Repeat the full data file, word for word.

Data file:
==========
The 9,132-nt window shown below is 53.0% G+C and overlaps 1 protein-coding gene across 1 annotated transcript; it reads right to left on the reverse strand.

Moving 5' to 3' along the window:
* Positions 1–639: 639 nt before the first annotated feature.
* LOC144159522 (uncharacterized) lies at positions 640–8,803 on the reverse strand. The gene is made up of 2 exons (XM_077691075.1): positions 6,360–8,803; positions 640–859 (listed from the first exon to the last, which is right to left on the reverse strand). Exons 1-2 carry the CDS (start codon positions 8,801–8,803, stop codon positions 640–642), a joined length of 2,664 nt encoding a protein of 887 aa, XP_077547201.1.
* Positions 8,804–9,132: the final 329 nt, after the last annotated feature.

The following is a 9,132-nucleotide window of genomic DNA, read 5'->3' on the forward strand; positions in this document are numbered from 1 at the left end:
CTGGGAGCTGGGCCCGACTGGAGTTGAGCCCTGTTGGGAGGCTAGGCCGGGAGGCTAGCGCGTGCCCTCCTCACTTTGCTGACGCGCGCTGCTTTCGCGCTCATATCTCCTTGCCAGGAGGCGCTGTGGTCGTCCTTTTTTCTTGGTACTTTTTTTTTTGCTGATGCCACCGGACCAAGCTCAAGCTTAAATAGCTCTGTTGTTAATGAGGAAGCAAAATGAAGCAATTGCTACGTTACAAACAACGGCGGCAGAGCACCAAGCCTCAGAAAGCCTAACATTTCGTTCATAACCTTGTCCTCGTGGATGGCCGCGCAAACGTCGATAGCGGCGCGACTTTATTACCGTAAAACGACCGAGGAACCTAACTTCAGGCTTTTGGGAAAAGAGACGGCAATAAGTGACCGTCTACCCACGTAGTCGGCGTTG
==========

The 9,132-nt window shown below is 53.0% G+C and overlaps 1 protein-coding gene across 1 annotated transcript; it reads right to left on the reverse strand.

Moving 5' to 3' along the window:
* Positions 1–639: 639 nt before the first annotated feature.
* LOC144159522 (uncharacterized) lies at positions 640–8,803 on the reverse strand. The gene is made up of 2 exons (XM_077691075.1): positions 6,360–8,803; positions 640–859 (listed from the first exon to the last, which is right to left on the reverse strand). Exons 1-2 carry the CDS (start codon positions 8,801–8,803, stop codon positions 640–642), a joined length of 2,664 nt encoding a protein of 887 aa, XP_077547201.1.
* Positions 8,804–9,132: the final 329 nt, after the last annotated feature.

The following is a 9,132-nucleotide window of genomic DNA, read 5'->3' on the forward strand; positions in this document are numbered from 1 at the left end:
CTGGGAGCTGGGCCCGACTGGAGTTGAGCCCTGTTGGGAGGCTAGGCCGGGAGGCTAGCGCGTGCCCTCCTCACTTTGCTGACGCGCGCTGCTTTCGCGCTCATATCTCCTTGCCAGGAGGCGCTGTGGTCGTCCTTTTTTCTTGGTACTTTTTTTTTTGCTGATGCCACCGGACCAAGCTCAAGCTTAAATAGCTCTGTTGTTAATGAGGAAGCAAAATGAAGCAATTGCTACGTTACAAACAACGGCGGCAGAGCACCAAGCCTCAGAAAGCCTAACATTTCGTTCATAACCTTGTCCTCGTGGATGGCCGCGCAAACGTCGATAGCGGCGCGACTTTATTACCGTAAAACGACCGAGGAACCTAACTTCAGGCTTTTGGGAAAAGAGACGGCAATAAGTGACCGTCTACCCACGTAGTCGGCGTTG